Migraine Research Studies Making News: Devices, Surgeries and Inriguing Links

Migraine Research Studies Making News and You


In my last article, I discussed medication research studies that are making the news lately. There is a lot of migraine research studies making news these days. In this article, I will discuss four devices (three of which are available now), three surgeries and three intriguing links to migraine that are making researchers stand up and take notice.


Cefaly ACUTE, Cefaly DUAL, and Cefaly PREVENT

CefalyThe US Food and Drug Administration (FDA) approved Cefaly ACUTE device is now available This device, worn on the forehead, is an electronic trigeminal nerve stimulator (eTNS) used in the acute treatment of migraine headache attacks. The Cefaly DUAL can be used both to treat acute attacks and to prevent migraine, without any of the unwanted side effects of many medications. Cefaly also has Cefaly PREVENT, which offers a dedicated preventive treatment.

These devices stimulate the upper branch of the trigeminal nerve through electronic pulses. In acute treatment, the Cefaly device is worn at the onset of symptoms for a 1-hour session. The Cefaly DUAL also has a mode used to prevent migraine, and is worn for a period of 20-minutes per day.

CEFALY Technology is a Belgium based company with it’s US headquarters located in Wilton, CT. CEFALY Technology specializes in electronic medical devices, particularly for the treatment of migraine. While both devices are available in the US, they do require a prescription from a doctor or other migraine specialist.

CLICK HERE for more information on Cefaly.

Nerivio Migra 1

The Nerivio Migra 1 is a device that has a patch the size of a credit card worn on the upper arm that emits an electronic charge. The patch contains electrodes, a battery, and a computer chip. The strength of the electronic charge is controlled using an app on your smartphone.

The Technion-Isreal Institute in Haifa studied 70 patients using the Nerivio Migra 1 armband. It was applied in the first minutes of a migraine headache attack. The theory is that the pain signals are blocked by the electronic sensations in the arm. This is known as a conditioned pain response.

This study reported a 64% reduction in pain over a period of two hours. A new study will be done involving 270 patients in the US and Israel.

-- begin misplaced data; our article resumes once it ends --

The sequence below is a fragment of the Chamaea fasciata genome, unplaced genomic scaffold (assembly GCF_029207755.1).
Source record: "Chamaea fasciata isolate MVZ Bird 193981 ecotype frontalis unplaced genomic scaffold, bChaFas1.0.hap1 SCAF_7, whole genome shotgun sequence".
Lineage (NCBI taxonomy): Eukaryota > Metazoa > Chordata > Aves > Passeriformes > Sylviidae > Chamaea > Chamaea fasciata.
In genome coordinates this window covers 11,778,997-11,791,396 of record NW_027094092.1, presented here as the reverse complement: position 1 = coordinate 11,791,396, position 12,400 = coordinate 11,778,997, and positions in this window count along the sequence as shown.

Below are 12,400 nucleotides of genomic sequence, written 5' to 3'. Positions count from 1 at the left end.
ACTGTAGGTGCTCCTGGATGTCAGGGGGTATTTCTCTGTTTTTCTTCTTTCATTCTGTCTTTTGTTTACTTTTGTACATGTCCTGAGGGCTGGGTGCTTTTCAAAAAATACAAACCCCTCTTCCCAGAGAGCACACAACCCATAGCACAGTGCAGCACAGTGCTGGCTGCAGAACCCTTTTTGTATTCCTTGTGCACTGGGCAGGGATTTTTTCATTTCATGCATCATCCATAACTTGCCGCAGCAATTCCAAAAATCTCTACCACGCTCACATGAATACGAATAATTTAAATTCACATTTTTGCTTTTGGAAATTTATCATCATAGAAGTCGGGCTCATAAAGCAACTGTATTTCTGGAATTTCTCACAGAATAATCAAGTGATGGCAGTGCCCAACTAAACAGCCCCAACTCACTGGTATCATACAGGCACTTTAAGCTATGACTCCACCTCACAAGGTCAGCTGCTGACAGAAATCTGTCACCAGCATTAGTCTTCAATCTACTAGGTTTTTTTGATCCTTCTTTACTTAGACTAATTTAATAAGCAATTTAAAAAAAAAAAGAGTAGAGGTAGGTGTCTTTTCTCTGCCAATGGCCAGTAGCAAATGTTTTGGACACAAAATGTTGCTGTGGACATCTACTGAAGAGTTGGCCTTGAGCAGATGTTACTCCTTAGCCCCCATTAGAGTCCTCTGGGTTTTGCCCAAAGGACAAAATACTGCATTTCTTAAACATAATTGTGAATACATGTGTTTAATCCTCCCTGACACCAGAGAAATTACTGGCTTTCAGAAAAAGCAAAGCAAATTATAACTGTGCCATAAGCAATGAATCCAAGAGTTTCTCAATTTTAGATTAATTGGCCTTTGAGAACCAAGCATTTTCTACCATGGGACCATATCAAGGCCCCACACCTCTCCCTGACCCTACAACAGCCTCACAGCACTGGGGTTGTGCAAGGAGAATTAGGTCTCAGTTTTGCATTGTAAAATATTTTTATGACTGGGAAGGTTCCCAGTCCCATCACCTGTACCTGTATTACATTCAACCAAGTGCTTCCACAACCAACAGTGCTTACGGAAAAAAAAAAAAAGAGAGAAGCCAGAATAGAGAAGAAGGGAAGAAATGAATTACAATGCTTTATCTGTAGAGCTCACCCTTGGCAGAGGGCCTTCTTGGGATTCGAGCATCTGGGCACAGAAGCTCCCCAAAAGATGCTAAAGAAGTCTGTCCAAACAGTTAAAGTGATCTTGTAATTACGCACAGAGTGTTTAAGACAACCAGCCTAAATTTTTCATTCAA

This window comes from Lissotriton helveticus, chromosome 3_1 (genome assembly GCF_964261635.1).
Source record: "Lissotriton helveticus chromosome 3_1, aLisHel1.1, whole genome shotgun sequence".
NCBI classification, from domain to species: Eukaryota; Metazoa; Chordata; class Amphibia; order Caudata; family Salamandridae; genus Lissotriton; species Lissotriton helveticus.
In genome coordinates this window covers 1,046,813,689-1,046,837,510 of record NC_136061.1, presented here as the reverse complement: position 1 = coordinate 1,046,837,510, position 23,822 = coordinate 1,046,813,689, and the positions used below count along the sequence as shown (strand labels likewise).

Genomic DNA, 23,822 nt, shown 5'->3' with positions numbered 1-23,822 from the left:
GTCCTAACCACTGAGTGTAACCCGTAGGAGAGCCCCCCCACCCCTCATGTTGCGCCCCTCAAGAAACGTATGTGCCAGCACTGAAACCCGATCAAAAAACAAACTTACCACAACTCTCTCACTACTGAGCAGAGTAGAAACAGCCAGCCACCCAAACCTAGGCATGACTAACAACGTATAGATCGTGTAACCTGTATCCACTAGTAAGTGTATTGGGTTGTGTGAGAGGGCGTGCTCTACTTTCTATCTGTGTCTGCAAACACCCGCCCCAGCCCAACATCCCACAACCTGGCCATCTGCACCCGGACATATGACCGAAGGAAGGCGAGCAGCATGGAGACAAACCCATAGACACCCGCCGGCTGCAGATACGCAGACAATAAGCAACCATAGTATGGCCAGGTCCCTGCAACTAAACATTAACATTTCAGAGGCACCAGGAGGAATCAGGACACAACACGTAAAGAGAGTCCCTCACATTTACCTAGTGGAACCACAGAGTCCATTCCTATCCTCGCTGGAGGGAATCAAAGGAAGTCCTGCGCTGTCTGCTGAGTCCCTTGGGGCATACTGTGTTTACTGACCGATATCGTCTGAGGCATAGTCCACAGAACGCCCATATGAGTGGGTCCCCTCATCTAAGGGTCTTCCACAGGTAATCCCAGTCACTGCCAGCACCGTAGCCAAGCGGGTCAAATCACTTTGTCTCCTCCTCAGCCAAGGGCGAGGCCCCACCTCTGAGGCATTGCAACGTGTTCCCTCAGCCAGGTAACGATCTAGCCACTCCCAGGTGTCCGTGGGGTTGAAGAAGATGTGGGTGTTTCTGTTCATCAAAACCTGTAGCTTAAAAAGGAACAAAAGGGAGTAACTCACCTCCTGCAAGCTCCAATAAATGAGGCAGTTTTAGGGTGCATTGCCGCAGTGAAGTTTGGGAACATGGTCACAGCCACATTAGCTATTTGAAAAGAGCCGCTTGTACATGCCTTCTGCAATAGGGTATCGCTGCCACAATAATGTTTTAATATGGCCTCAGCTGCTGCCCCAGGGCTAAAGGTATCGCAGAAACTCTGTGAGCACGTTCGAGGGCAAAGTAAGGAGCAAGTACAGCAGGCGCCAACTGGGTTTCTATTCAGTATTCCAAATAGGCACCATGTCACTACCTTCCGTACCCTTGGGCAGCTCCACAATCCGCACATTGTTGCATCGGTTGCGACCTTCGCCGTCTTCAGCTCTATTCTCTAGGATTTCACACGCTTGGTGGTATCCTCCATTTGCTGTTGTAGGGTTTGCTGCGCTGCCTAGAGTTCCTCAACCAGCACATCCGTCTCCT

Percutaneous Closure of the Patent Foramen Ovale (PFO)

Surgeries to End MigraineIn a study of 230 patients, who had the Percutaneous Foramen Ovale of their brain closed using the AMPLATZER PFO Occluder device, the surgery, performed at St Jude Medical, had a 0% association with the decrease of migraine headache attacks. The PFO closure is just one surgery being looked at for the treatment of migraine headaches. In my opinion, brain surgery of any sort should be a last resort to treating migraine. There is so very much that is not known about the brain.

Decompression of the Nerves in the Face and Neck

A study of 90 patients at Massachusetts General hospital noted a “drastic improvement” in the frequency and severity of migraine headache attacks after facelift-like surgery to decompress the nerves in the face and neck., a minimally invasive surgical technique.

The study, performed in 2015, used the Pain Self Efficacy Questionnaire (PSEQ) to study patients over a period of a year. After that year, patients had better PSEQ scores with an increase of 112% over their previous scores. Patients noted a 76% improvement in their migraine headaches.

Hairplug Surgery

If you suffer from hair loss and also have migraine headaches, you may want to consider hairplug surgery. In a very small study of 6 patients conducted at SO-EP Aesthetic and Plastic Surgery Center in Turkey, 100% of patients were migraine headache free after hairplug surgery!

Lead researcher, Dr Sofvet Ors published these findings in the Journal of Plastic and Reconstructive Surgery – Global Open. Just why patients were migraine free is yet unknown. You can be that this is something that you will see more research being done on.

Intriguing Links to Migraine

Links to Acts of Terror

According to a study in Neurology, the medical journal of the American Academy of Neurology, patients who were exposed to acts of terror suffered an increase in migraine and chronic migraine as compared to those who had not suffered through such attacks.


Researchers studying 330 patients from Ankara Training and Research Hospital in Turkey found that yawning may be the first symptom of a migraine headache attack. According to results published in the journal, Headache: Head and Face Pain, 84% of participants were noted to have yawning just before a migraine headache attack. The role that is played by increased levels of dopamine may be the cause.


According to a study conducted at the University of Bergen in Norway, patients who have diabetes seem to be protected from the effects of migraine headache. The link, first theorized in 1970, was published on the New Scientist website stated that it is unclear whether it is the disease itself, the drugs used to combat the disease or a combination of both that accounts for these finding within the diabetic population. More studies are going to be necessary to determine this.


The Wrap Up

Whether you are interested in one of the Cefaly devices as a drug-free option, if you are interested in a surgical option, or if you would be interested in participating in a research study, there are a lot of options out there to discuss with your doctor or migraine headache specialist. Your headache professional should be able to sit down and discuss migraine research studies making news with you and be able to steer you towards those being conducted in your area.

As always, I am interested in your thoughts, feelings, questions, and experiences.

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